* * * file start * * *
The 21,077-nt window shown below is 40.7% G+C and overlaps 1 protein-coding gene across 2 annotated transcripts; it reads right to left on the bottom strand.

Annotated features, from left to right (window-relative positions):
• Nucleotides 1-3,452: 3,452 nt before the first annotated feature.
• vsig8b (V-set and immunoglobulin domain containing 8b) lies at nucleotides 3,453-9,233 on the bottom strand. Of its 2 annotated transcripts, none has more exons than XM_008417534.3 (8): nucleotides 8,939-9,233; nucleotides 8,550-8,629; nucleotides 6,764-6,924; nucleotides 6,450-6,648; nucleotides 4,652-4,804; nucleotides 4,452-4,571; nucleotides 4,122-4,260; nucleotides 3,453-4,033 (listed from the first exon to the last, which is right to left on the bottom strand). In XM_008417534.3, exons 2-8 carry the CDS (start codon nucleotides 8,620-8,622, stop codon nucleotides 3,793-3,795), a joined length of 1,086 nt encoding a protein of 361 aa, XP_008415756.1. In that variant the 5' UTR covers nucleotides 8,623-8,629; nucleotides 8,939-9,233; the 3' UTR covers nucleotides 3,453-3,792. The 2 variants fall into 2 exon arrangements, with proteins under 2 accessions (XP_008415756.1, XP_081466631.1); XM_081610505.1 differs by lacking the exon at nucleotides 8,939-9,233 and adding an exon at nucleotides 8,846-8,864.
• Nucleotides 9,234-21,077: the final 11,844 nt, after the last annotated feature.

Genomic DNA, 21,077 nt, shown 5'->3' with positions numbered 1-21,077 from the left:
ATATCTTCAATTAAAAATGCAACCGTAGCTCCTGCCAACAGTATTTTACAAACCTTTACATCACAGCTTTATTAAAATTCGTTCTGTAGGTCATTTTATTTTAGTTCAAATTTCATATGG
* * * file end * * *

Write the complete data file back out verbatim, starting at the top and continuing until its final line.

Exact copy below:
The 21,077-nt window shown below is 40.7% G+C and overlaps 1 protein-coding gene across 2 annotated transcripts; it reads right to left on the bottom strand.

Annotated features, from left to right (window-relative positions):
• Nucleotides 1-3,452: 3,452 nt before the first annotated feature.
• vsig8b (V-set and immunoglobulin domain containing 8b) lies at nucleotides 3,453-9,233 on the bottom strand. Of its 2 annotated transcripts, none has more exons than XM_008417534.3 (8): nucleotides 8,939-9,233; nucleotides 8,550-8,629; nucleotides 6,764-6,924; nucleotides 6,450-6,648; nucleotides 4,652-4,804; nucleotides 4,452-4,571; nucleotides 4,122-4,260; nucleotides 3,453-4,033 (listed from the first exon to the last, which is right to left on the bottom strand). In XM_008417534.3, exons 2-8 carry the CDS (start codon nucleotides 8,620-8,622, stop codon nucleotides 3,793-3,795), a joined length of 1,086 nt encoding a protein of 361 aa, XP_008415756.1. In that variant the 5' UTR covers nucleotides 8,623-8,629; nucleotides 8,939-9,233; the 3' UTR covers nucleotides 3,453-3,792. The 2 variants fall into 2 exon arrangements, with proteins under 2 accessions (XP_008415756.1, XP_081466631.1); XM_081610505.1 differs by lacking the exon at nucleotides 8,939-9,233 and adding an exon at nucleotides 8,846-8,864.
• Nucleotides 9,234-21,077: the final 11,844 nt, after the last annotated feature.

Genomic DNA, 21,077 nt, shown 5'->3' with positions numbered 1-21,077 from the left:
ATATCTTCAATTAAAAATGCAACCGTAGCTCCTGCCAACAGTATTTTACAAACCTTTACATCACAGCTTTATTAAAATTCGTTCTGTAGGTCATTTTATTTTAGTTCAAATTTCATATGG